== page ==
Funds Europe – In terms of Eskom and the two issues, operational and financial, how much of that is a microcosm of the ESG issues facing South Africa today, in terms of governance and social particularly?
Ambekar – The governance issue is probably more prevalent. We’ve had a decade of corruption under the previous presidency. That has hollowed out Eskom as an institution, so we are now left with a mismanaged entity which has overspent its budget and, as I said before, is not just had operational issues, but financial issues. Taking steps to address these two large burdens for this economy right now requires many of the parties to come to the table. In order to address Eskom issues, every single party that directly interacts with that business has to take a haircut in some way – whether it’s the consumer in terms of increased tariffs, whether it’s the debt holders in terms of maybe a potential haircut on the debt or in the longer term, and then of course the people who work for Eskom and the staff complement, and that is a much more difficult hurdle to overcome and there’s a lot of uncertainty about whether or not that will actually come to fruition, but the labour complement has to be reduced.
Some of the positive steps we’re seeing from government, and especially addressed in the last budget, was that they are looking internally first and they are trying to address their own wage issues, and that maybe sets up a precedent for starting to address Eskom’s wage issues. So, the governance aspect is starting to move in the right direction, but we are a long way from having a complete solution and being on a more stable footing.
Moola – Having looked at a few of these state-owned enterprises over the last five to ten years, one of the things I’m trying to understand is what sort of a governance regime makes sense? We seem to be in a position where you set up these boards/committees/structures and then people spend a lot of time figuring out how to circumvent them. So, the board box-ticks the requirements without actually fulfilling the purpose that they’re meant for, and I don’t know what the appropriate structure is that actually does provide good governance.
What is clear is the over-involvement from the shareholder, namely the government, in these entities’ boards is dysfunctional. Either the government became too involved on an executive level or they pushed objectives that were completely opposed to the long-term sustainability of the entities for which the boards were legally responsible. I’ve become a bit disillusioned with the idea of a traditional corporate board structure in a state-owned company. I’m not sure I know what replaces it, but I am not convinced that a board structure makes sense.
Funds Europe – So there could be a potentially more hybrid solution, rather than ridding the board altogether, or is that a question mark?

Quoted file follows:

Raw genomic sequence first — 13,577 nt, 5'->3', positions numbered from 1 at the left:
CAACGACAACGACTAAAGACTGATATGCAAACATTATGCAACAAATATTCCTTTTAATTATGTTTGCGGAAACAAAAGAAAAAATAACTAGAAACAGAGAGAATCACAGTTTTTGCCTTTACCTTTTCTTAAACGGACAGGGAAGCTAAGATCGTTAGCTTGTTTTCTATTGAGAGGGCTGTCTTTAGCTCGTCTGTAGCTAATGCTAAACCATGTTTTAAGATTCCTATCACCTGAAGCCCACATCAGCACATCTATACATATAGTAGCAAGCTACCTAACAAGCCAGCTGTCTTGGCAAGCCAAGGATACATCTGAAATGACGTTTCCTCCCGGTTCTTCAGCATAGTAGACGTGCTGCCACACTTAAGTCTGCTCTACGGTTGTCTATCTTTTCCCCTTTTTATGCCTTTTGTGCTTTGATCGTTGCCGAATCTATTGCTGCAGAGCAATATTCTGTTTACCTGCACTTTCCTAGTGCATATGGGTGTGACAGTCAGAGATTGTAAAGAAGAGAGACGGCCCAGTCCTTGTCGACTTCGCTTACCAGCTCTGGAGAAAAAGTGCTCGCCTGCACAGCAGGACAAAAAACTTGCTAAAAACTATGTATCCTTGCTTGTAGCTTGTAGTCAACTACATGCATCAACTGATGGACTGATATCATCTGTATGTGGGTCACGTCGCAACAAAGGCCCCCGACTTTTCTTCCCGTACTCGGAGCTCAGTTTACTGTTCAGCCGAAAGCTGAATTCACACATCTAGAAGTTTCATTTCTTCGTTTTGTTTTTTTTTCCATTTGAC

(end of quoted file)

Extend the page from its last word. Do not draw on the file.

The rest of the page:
Moola – I think some sort of hybrid solution makes sense. The ultimate solution is much more clear private sector involvement in infrastructure provision wherever possible. It is a movement away from these mega-entities like an Eskom or a Transnet [the rail, port and pipeline company], which creates massive dependency of the country on any one entity and its governance structure – or flawed governance structure.
Ambekar – We are at such an extremely low base that private sector involvement would only improve the situation. This is unfortunately the situation we find ourselves in, nine hours of load-shedding in Johannesburg is just simply not acceptable, and if that reduces to two hours of load-shedding that’s already a huge improvement. I agree with Nazmeera – private-sector involvement and increased private-sector involvement in power provision is potentially a solution. Some of the government’s willingness to allow, for example, mining companies to self-provide and take some of the burden off the state. They will do it naturally anyway to the extent that they can, and you’ve already seen self-providing electricity and moving off the grid in households as well. Market forces will move you there, and the only caveat to that is that it doesn’t fundamentally solve Eskom’s problems and it’s the burden that it still presents to government from a debt point of view.
This is a situation which will play out over a number of years, and the fact that it will take a number of years to play out is the reason why our businesses have to adapt and change the way they look at things in South Africa. One of the reactions to that has been that many corporates have started to look offshore and allocate their budgets offshore to find different growth avenues and diversification away from South Africa. Some of the risks that we think about when we look at investments in South Africa: moving offshore and looking elsewhere for growth seems like the right solution, but that in itself present some risks because it’s different jurisdictions, different political regimes, different regulations, and often our management teams who are very familiar with the environment here are moving into unfamiliar territory. If they are stretching their balance sheets to do so, that is another risk they have to contend with if things don’t go well in offshore jurisdictions.